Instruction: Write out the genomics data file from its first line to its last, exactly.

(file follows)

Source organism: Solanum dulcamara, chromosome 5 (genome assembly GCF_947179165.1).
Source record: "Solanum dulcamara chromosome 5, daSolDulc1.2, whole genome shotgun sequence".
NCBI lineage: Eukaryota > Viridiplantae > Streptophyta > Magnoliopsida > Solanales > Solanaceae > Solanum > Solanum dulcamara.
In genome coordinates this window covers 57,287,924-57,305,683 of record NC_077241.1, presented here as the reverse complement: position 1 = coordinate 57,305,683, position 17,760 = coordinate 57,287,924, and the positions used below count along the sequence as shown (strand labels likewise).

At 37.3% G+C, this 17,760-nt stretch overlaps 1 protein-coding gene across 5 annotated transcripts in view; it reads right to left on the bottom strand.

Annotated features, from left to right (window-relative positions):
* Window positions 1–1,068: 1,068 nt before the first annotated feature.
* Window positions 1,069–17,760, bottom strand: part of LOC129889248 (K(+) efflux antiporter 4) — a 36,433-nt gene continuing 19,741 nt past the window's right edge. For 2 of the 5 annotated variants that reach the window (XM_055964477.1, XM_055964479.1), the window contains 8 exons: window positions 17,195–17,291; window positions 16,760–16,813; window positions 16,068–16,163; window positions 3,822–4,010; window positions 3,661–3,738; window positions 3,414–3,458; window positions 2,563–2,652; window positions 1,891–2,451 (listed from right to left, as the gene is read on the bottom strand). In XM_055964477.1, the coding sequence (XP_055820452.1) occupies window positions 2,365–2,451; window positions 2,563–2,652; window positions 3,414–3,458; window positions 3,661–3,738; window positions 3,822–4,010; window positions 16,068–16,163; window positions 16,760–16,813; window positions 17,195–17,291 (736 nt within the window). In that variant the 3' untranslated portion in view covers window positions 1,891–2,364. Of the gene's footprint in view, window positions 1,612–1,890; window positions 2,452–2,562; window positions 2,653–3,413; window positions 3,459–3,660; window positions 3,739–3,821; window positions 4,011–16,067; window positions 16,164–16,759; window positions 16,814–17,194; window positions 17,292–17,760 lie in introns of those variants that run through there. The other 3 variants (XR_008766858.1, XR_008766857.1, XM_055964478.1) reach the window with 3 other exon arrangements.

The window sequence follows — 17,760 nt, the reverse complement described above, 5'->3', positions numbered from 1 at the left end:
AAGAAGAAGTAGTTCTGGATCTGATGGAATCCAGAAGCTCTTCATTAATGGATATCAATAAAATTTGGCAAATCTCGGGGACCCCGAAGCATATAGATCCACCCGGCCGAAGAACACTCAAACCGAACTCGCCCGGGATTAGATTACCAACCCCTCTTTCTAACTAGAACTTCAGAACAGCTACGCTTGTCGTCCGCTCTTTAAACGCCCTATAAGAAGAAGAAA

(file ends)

Source organism: Solanum dulcamara, chromosome 5 (genome assembly GCF_947179165.1).
Source record: "Solanum dulcamara chromosome 5, daSolDulc1.2, whole genome shotgun sequence".
NCBI lineage: Eukaryota > Viridiplantae > Streptophyta > Magnoliopsida > Solanales > Solanaceae > Solanum > Solanum dulcamara.
In genome coordinates this window covers 57,287,924-57,305,683 of record NC_077241.1, presented here as the reverse complement: position 1 = coordinate 57,305,683, position 17,760 = coordinate 57,287,924, and the positions used below count along the sequence as shown (strand labels likewise).

At 37.3% G+C, this 17,760-nt stretch overlaps 1 protein-coding gene across 5 annotated transcripts in view; it reads right to left on the bottom strand.

Annotated features, from left to right (window-relative positions):
* Window positions 1–1,068: 1,068 nt before the first annotated feature.
* Window positions 1,069–17,760, bottom strand: part of LOC129889248 (K(+) efflux antiporter 4) — a 36,433-nt gene continuing 19,741 nt past the window's right edge. For 2 of the 5 annotated variants that reach the window (XM_055964477.1, XM_055964479.1), the window contains 8 exons: window positions 17,195–17,291; window positions 16,760–16,813; window positions 16,068–16,163; window positions 3,822–4,010; window positions 3,661–3,738; window positions 3,414–3,458; window positions 2,563–2,652; window positions 1,891–2,451 (listed from right to left, as the gene is read on the bottom strand). In XM_055964477.1, the coding sequence (XP_055820452.1) occupies window positions 2,365–2,451; window positions 2,563–2,652; window positions 3,414–3,458; window positions 3,661–3,738; window positions 3,822–4,010; window positions 16,068–16,163; window positions 16,760–16,813; window positions 17,195–17,291 (736 nt within the window). In that variant the 3' untranslated portion in view covers window positions 1,891–2,364. Of the gene's footprint in view, window positions 1,612–1,890; window positions 2,452–2,562; window positions 2,653–3,413; window positions 3,459–3,660; window positions 3,739–3,821; window positions 4,011–16,067; window positions 16,164–16,759; window positions 16,814–17,194; window positions 17,292–17,760 lie in introns of those variants that run through there. The other 3 variants (XR_008766858.1, XR_008766857.1, XM_055964478.1) reach the window with 3 other exon arrangements.

The window sequence follows — 17,760 nt, the reverse complement described above, 5'->3', positions numbered from 1 at the left end:
AAGAAGAAGTAGTTCTGGATCTGATGGAATCCAGAAGCTCTTCATTAATGGATATCAATAAAATTTGGCAAATCTCGGGGACCCCGAAGCATATAGATCCACCCGGCCGAAGAACACTCAAACCGAACTCGCCCGGGATTAGATTACCAACCCCTCTTTCTAACTAGAACTTCAGAACAGCTACGCTTGTCGTCCGCTCTTTAAACGCCCTATAAGAAGAAGAAA